15.7 Orographic effects of the 1997 Pineapple Express storms in Northern California

Thursday, 24 June 2004: 5:00 PM
Joseph Galewsky, Columbia University, New York, NY; and A. H. Sobel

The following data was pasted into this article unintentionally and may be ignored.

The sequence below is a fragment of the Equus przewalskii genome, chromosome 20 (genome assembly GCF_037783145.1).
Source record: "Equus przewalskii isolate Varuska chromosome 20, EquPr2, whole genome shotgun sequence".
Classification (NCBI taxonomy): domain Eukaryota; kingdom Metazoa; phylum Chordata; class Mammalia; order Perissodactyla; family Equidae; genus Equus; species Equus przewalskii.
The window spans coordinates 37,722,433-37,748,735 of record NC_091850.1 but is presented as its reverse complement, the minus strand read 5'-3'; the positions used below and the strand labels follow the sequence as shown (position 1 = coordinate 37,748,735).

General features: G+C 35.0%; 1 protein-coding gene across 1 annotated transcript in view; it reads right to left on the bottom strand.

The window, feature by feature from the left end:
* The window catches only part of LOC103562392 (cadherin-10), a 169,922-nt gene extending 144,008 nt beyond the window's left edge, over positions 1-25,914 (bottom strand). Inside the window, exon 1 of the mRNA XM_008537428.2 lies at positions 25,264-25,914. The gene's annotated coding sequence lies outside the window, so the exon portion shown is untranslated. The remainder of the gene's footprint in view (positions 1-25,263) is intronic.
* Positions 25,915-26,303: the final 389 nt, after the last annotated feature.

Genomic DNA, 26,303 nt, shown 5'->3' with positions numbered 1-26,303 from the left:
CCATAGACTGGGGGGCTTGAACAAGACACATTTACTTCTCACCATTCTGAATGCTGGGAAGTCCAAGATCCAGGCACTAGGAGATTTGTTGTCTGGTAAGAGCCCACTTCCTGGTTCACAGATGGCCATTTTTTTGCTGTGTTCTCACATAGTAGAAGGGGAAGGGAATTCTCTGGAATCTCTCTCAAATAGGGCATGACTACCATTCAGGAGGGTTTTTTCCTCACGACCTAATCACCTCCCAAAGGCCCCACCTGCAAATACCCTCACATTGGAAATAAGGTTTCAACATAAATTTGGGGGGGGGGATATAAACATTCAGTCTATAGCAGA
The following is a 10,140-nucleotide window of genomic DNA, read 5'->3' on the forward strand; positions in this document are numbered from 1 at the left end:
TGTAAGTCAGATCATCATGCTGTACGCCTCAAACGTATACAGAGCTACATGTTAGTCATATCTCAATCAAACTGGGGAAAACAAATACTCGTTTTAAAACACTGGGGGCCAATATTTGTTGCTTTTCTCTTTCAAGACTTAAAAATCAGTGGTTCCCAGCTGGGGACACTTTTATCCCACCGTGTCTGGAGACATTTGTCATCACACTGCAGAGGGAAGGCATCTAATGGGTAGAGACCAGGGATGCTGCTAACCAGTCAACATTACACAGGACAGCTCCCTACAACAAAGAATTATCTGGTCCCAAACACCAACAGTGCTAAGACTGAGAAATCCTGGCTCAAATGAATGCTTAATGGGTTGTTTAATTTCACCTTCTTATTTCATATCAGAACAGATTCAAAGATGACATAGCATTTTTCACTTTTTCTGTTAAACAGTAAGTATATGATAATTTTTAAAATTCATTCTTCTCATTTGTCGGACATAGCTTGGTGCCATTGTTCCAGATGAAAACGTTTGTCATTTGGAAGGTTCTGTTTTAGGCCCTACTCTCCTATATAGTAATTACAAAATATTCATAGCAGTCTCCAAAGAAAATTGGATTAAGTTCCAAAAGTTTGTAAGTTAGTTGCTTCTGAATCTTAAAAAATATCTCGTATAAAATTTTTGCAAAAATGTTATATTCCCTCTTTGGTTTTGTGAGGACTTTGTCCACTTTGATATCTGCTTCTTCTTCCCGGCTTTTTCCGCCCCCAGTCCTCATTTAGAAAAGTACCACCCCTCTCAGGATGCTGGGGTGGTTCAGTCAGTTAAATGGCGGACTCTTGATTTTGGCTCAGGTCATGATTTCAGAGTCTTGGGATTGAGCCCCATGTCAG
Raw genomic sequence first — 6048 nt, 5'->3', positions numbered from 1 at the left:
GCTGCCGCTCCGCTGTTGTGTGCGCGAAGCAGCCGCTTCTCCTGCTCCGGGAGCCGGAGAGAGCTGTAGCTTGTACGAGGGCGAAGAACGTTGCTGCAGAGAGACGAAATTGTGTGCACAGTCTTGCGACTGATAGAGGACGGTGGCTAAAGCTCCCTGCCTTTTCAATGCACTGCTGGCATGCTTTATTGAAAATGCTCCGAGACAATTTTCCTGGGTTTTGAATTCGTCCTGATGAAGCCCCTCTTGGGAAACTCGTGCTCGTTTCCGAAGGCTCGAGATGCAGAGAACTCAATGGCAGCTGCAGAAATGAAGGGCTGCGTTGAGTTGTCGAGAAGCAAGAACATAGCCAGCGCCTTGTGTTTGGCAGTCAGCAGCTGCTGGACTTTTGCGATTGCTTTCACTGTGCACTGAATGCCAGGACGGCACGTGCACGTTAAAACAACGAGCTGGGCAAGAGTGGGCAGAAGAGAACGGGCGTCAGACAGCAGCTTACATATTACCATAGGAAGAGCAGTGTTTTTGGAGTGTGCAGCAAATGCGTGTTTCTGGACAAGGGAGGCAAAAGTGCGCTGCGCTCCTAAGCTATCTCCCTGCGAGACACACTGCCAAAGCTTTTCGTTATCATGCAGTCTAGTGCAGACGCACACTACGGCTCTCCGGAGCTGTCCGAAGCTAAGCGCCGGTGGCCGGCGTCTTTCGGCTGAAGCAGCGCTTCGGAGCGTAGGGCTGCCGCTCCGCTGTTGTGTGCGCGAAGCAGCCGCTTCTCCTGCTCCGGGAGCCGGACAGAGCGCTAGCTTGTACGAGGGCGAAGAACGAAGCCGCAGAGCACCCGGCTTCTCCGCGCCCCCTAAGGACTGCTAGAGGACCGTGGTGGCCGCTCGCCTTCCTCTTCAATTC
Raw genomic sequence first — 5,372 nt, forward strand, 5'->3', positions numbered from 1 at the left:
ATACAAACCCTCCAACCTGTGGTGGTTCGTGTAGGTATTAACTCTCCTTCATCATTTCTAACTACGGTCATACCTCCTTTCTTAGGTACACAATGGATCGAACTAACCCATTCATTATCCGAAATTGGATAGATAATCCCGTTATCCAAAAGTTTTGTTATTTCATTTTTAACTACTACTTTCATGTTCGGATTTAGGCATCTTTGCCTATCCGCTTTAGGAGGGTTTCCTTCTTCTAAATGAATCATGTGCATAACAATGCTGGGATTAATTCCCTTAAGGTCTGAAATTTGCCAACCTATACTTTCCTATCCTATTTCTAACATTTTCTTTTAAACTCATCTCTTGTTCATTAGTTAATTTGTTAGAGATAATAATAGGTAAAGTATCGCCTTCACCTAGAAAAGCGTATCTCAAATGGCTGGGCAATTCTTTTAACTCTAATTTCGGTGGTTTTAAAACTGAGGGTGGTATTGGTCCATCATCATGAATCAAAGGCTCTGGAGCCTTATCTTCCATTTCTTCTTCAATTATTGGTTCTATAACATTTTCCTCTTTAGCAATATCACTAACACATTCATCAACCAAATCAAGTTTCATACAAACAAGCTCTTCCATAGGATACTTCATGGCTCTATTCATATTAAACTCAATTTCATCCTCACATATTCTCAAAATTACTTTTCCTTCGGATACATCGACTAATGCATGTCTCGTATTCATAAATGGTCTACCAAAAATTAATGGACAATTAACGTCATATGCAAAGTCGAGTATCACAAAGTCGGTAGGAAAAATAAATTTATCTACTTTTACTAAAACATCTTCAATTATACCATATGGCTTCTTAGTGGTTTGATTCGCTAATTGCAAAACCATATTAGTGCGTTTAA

The December 1996 - January 1997 ‘Pineapple Express’ storms in Northern California caused hundreds of landslides and produced severe flooding throughout mountainous regions of Northern California. The spatial variability of intense rainfall may exert significant control over the location and density of landslides and, hence, over the erosion of mountainous regions. We have performed a series of high-resolution MM5 simulations (4 km and 1.3 km resolution) of this event to gain insight into the physical processes responsible for the spatial distribution of intense precipitation during the December 26, 1996-January 3, 1997 period. The model-derived precipitation field closely matches rain gauge observations and successfully reproduces the observed loci of intense precipitation in the northern Sierra Nevada and in coastal regions of near the California-Oregon border. Preliminary results suggest that orography played a central role in the localization of intense rainfall through blocking of low-level winds by the Sierra Nevada that directed moist air northwest along the mountain front thereby focusing precipitation in the northern Sierras.
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